RELIGIOUS sisters caring for abandoned children in Ethiopia received a special gift from a young woman who lived in the nuns’ orphanage for the first nine months of her life.
Mehret Lumb was born in Ethiopia and spent the first nine months of her life at Kidane Mehret, an orphanage run by the Franciscan Sisters of the Heart of Jesus, a Maltese order.
She was taken in to the orphanage when she was three weeks old, having been born in a homeless women’s shelter.
At the same time, Australian woman Joanne Lumb had applied to the Australian Government’s Ethiopia-Australia Intercountry Adoption Program to adopt a child from Ethiopia.
Just before the official adoption, Mehret nearly died of pneumonia but recovered, with help from the sisters, before Ms Lumb arrived to pick up her adopted baby.
To say thank you, Mehret organised a fundraiser at her school, Lourdes Hill College, Hawthorne, last year and planned on giving the funds to the sisters in person.
She and her adoptive mother travelled to the orphanage in December and gave the sisters $1000.
Two of the sisters who work at the orphanage, Sr Camilla and Sr Lutgarda, had nursed Mehret when she was a baby and embraced her as she stepped inside the home.
Before: Australian woman Joanne Lumb meeting her adopted baby, Mehret, at the Kidane Mehret orphanage in Ethiopia with Sr Camilla, one of the nuns who cared for Mehret as a baby. After: Mehret and Joanne returned to Ethiopia in December and were reunited with Sr Camilla. Photos: Joanne Lumb.
The money will help the sisters buy baby formula, nappies and medicine, and provide wages for their carers.
A number of donations came from The Catholic Leader readers after her story was published in May last year.
Mehret also handed over a large box of stationery donated by Lourdes Hill College.
“It was really quite emotional,” Mehret said of her visit.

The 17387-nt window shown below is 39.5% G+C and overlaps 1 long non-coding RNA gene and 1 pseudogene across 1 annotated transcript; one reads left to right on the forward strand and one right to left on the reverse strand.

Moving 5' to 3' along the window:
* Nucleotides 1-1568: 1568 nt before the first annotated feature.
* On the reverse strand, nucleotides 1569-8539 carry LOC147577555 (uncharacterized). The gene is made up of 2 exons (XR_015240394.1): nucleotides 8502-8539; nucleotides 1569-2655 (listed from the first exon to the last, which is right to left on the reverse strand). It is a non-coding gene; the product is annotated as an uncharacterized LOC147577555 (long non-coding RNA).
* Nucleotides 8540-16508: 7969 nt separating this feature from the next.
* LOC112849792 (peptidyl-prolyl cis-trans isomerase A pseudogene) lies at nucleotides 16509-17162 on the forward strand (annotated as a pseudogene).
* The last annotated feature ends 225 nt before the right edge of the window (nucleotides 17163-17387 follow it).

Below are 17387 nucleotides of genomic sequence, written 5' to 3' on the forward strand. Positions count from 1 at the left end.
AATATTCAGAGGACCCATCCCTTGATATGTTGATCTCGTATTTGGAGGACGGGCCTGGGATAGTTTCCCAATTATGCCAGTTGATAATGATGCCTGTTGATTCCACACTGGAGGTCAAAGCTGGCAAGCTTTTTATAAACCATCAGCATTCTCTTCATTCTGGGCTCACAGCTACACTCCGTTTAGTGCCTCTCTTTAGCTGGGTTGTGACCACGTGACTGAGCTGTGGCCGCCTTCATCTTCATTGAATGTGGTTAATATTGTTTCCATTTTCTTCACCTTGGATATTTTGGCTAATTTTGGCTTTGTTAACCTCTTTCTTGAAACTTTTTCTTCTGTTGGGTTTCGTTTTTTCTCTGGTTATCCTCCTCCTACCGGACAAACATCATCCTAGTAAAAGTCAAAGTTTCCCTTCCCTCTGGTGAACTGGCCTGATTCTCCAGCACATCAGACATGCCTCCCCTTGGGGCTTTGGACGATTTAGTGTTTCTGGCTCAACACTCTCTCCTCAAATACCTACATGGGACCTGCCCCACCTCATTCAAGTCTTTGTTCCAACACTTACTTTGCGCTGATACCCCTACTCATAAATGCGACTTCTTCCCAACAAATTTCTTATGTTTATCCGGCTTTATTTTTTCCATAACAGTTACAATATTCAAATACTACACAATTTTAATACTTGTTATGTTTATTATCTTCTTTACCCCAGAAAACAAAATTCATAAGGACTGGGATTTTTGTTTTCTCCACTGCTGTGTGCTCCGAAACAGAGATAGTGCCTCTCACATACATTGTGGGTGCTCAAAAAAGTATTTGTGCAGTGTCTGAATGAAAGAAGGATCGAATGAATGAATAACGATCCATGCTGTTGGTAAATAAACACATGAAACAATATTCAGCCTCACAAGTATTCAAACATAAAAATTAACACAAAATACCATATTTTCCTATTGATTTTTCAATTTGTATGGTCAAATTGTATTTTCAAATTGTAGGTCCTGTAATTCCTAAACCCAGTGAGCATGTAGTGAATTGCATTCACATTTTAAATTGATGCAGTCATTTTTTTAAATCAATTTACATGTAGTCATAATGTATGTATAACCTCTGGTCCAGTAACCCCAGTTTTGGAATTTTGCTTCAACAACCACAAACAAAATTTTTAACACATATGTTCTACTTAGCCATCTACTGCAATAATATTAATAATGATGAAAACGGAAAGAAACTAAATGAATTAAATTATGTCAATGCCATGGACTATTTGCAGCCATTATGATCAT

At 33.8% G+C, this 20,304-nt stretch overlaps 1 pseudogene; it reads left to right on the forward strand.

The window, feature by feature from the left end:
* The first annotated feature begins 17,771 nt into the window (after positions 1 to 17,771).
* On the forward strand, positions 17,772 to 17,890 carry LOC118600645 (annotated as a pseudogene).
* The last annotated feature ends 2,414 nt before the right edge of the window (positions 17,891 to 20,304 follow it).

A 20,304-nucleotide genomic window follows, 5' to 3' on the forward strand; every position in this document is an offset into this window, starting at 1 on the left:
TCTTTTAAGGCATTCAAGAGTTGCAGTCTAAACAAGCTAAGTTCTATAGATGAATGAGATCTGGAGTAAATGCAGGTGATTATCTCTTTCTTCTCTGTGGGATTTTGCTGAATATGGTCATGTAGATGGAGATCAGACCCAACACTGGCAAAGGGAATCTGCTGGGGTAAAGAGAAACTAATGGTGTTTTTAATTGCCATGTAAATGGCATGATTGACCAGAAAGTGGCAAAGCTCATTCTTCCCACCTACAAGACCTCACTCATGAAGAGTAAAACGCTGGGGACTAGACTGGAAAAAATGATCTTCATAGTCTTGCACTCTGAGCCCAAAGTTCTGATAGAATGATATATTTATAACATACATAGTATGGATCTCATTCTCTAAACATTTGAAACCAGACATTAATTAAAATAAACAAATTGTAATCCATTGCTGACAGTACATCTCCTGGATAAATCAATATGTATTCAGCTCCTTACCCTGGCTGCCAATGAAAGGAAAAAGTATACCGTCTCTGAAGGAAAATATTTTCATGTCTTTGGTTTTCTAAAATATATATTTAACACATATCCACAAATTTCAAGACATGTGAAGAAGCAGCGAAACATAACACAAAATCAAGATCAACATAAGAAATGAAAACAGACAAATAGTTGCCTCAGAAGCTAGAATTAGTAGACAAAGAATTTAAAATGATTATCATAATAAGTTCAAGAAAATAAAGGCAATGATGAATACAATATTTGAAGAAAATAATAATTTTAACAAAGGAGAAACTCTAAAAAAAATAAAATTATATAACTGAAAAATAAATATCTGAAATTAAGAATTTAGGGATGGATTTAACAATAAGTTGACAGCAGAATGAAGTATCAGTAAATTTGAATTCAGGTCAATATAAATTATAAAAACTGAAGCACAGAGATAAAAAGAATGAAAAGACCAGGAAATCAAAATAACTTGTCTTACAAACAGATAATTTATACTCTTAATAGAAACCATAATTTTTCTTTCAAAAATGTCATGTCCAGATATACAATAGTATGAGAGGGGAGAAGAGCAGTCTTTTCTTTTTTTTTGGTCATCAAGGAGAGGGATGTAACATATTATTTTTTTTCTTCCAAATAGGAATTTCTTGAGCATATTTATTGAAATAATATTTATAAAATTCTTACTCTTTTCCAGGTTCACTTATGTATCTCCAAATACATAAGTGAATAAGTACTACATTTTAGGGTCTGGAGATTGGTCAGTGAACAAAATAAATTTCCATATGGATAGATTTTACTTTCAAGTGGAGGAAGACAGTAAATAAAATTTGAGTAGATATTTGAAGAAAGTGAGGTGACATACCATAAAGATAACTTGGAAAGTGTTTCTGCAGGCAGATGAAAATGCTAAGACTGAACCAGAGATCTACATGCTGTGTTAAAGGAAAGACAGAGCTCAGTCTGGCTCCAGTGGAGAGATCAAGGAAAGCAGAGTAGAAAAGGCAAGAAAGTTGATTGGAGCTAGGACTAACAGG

“I haven’t seen them in seven years.
“They were just really happy to see me and I was so happy to be there.”
Mehret said the sisters deserved the money as the orphanage was run down and they needed more funds to care for the children, including a group with disabilities.
“Money there in Ethiopia is very scarce and it’s one of the poorest countries in the world, and yet they were so deeply gratified,” she said.
During her visit to the orphanage, Mehret also reunited with a woman who cared for her when she lived in the orphanage.
The carer remembered Mehret as the only girl in a group of nine babies who were the first adoptees going to Australia.
The orphanage has a photo of the nine babies who left for Australia, and Mehret has the same one on her bedroom wall in Brisbane.
Mehret said she visited the orphanage twice during her trip to Ethiopia and had a chance to play with the babies under the sisters’ care.
“It was really emotional because they don’t adopt out to Australia anymore,” Mehret said.
“They wouldn’t get the same opportunity as me and they are the same age as I was fourteen years ago.”
The Franciscan Sisters of the Heart of Jesus look after about 70 children, both in the orphanage and the school.
Ms Lumb said at least two children at Kidane Mehret were supposed to be going to adoptive parents, but a moratorium banning all adoptions of Ethiopian children have left their futures uncertain.
“Sr Camilla was holding a baby and saying it was supposed to go to America but now we don’t know what’s going to happen to him,” Ms Lumb said.
“There’s another little boy there who was very cheeky, a little toddler, very cheeky, and Sr Camilla said, ‘He’s not going to go’.
“You know that means they’re going to grow up in the orphanage.
“But hopefully they get an education, and they do get looked after.”
The pair also visited a 14-year-old girl that they sponsor, Salem, through a project that cares for destitute children.
Salem lives in Addis Ababa with her sister but was originally from Lalibela, a town filled with ancient churches.
Mehret, who is in Year 9, is planning on returning to Ethiopia when she graduates to volunteer in the orphanage and help other children who, like her, were left orphaned.
“From where I’m from, it’s hard, the children grow up in these really hard places, and to give back and make their lives a little bit better, that’s one of the most important things for me,” she said. “I’m crossing my fingers Mum will let me go over and do it.”